Since 2005, the festival has also offered an “Avant Seine” pre-festival, which invites new talents on the French rock stage to strut their stuff. You can but tickets for one, two or three days, depending on what you are willing to spend for some fun, and the adrenaline! For the seasoned festival-goer, camping space is available to set up a tent on the premises.
7.) Open-Air Cinema at the Parc de la Villette
This year, get down and pick your spot on the green lawns of the Parc de la Villette, in the 19th district in the north east of Paris as you wait for screenings at the Open Air Cinema Festival (Cinéma en plein air). You can actually rent a blanket and deckchair. A cultural highlight every summer with a different theme each time, the festival welcomes thousands of film fans with a programme of French and international films, both new releases and cult films of the past. Get ready to travel in your teen years through a wide range of movies. All the films are in their original language, with French subtitles. Lesser known films and short films are also screened.
This year, the event will be held between mid-July to late August. This is the Paris summer film festival event, perfect for sipping a glass of wine, ploughing into a picnic and striking a pose in front of masterpieces on the big screen. Special events and activities are also open to all. Entry to the screenings at the Open Air Film Festival is free of charge for all. Audiences are invited to bring a picnic and enjoy it before the screening begins. Deckchairs are available from 7.30 pm, at €7 each or five for €20 (free with a La Villette membership card).
8.) Open-Air Theatre at the Bois de Boulogne’s Jardin Shakespeare
The Théâtre de Verdure du Jardin Shakespeare, located in the Bois de Boulogne, in the Pré Catalan garden is one of the most beautiful open-air theatres in the world. The audience sits on a large lawn around which flowers blossom, trees spread their shade and plants which are mentioned in five of Shakespeare’s plays grow! Each year since 1992 the Tower Theatre Company has performed Shakespeare in this delightful setting. This green romantic garden is the setting for the performance of works by the famous English playwright William Shakespeare.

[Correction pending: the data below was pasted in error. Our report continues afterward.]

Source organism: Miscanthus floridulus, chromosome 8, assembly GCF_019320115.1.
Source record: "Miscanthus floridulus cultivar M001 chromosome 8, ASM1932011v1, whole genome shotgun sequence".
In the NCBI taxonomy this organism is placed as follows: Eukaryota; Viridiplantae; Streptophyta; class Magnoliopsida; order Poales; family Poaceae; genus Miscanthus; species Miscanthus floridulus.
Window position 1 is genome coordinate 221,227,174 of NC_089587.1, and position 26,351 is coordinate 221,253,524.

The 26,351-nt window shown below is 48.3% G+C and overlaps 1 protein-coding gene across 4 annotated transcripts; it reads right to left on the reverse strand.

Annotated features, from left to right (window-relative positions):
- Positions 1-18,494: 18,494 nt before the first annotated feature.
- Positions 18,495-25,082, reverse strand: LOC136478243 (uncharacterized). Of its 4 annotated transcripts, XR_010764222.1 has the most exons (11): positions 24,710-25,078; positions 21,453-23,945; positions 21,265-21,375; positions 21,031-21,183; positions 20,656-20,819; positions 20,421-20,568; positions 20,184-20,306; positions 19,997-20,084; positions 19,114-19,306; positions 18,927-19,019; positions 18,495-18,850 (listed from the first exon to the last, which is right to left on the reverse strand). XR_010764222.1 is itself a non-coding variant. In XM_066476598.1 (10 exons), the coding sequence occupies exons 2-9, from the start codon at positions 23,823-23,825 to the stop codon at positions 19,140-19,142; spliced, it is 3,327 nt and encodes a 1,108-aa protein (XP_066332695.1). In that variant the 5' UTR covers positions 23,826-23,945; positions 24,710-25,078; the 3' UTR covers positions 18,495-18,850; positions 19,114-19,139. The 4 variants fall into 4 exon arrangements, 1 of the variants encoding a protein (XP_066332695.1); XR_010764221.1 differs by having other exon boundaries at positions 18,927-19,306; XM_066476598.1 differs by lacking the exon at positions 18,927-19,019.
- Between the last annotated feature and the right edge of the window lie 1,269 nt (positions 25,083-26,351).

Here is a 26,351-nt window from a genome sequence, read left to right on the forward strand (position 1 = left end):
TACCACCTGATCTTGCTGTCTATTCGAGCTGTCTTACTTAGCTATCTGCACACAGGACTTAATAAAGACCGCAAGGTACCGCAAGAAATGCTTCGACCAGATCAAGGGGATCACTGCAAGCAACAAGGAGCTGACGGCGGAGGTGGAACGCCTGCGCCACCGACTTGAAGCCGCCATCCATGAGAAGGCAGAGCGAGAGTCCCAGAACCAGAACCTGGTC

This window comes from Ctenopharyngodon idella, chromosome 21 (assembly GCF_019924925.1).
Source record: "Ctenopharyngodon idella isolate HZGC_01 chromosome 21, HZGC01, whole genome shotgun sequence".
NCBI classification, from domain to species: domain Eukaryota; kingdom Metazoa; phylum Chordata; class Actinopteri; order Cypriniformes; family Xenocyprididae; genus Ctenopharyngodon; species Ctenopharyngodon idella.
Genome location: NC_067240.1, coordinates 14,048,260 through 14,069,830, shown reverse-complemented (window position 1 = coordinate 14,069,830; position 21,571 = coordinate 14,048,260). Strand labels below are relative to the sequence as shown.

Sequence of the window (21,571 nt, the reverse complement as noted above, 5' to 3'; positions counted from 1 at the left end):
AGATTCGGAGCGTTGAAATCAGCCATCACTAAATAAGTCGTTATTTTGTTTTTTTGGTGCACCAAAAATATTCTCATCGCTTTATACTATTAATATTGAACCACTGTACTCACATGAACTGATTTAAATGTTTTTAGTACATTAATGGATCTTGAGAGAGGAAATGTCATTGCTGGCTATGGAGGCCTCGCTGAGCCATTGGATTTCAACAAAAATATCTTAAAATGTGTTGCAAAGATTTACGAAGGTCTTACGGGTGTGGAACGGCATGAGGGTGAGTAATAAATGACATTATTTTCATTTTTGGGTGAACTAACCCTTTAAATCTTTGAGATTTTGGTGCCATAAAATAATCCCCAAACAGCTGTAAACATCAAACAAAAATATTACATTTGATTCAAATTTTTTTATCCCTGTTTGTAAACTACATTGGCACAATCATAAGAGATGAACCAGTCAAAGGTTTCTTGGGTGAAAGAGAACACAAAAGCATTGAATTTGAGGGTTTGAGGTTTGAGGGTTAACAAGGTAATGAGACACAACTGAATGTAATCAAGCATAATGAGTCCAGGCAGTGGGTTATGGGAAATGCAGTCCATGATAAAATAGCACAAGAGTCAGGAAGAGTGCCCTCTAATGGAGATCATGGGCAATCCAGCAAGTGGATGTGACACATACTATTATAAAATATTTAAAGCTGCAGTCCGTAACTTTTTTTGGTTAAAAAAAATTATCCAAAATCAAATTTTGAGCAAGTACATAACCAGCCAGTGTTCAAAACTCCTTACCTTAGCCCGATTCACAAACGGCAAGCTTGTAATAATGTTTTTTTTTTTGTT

One way to get away from the urban grind of central Paris and indulge in some culture and fresh air is to visit the outdoor theatre. Starting in May and through late September or early October, the open-air theater hosts a slate of plays, dance and musical performances.
The program, generally composed of classics from the Bard himself (sometimes in English) and French thespians like Molière, is always varied and generally includes at least one or two events– such as dance and music programs– suitable for kids. In 2016, the 25th year, there shall be a presentation on Romeo and Juliet.
This garden is well-known for its beautiful trees and foliage, including a 200 year-old purple beech tree. Come enjoy your lunch or picnic with other Parisians, and make memories! Tickets are generally paid in cash or check only. Debit and credit cards not accepted.
9.) Tuileries Garden’s funfair
From 25th June to 28th August this year, the Jardin des Tuileries will host a traditional funfair as is always the case. People of all ages and sizes come together to enjoy the traditional rides during this period. Some of the fun activities include bumper cars, ghost trains, shooting gallery, hall of mirrors, 1900 wooden carousel horses. A few skill games are also on offer including duck fishing games, a family favourite and ring throwing. Kids also have trampolines and giant slides, shooting games, a hook-a-duck game, a scary fun-house, bumper cars, a merry-go-round with authentic wooden horses, the little train, among others.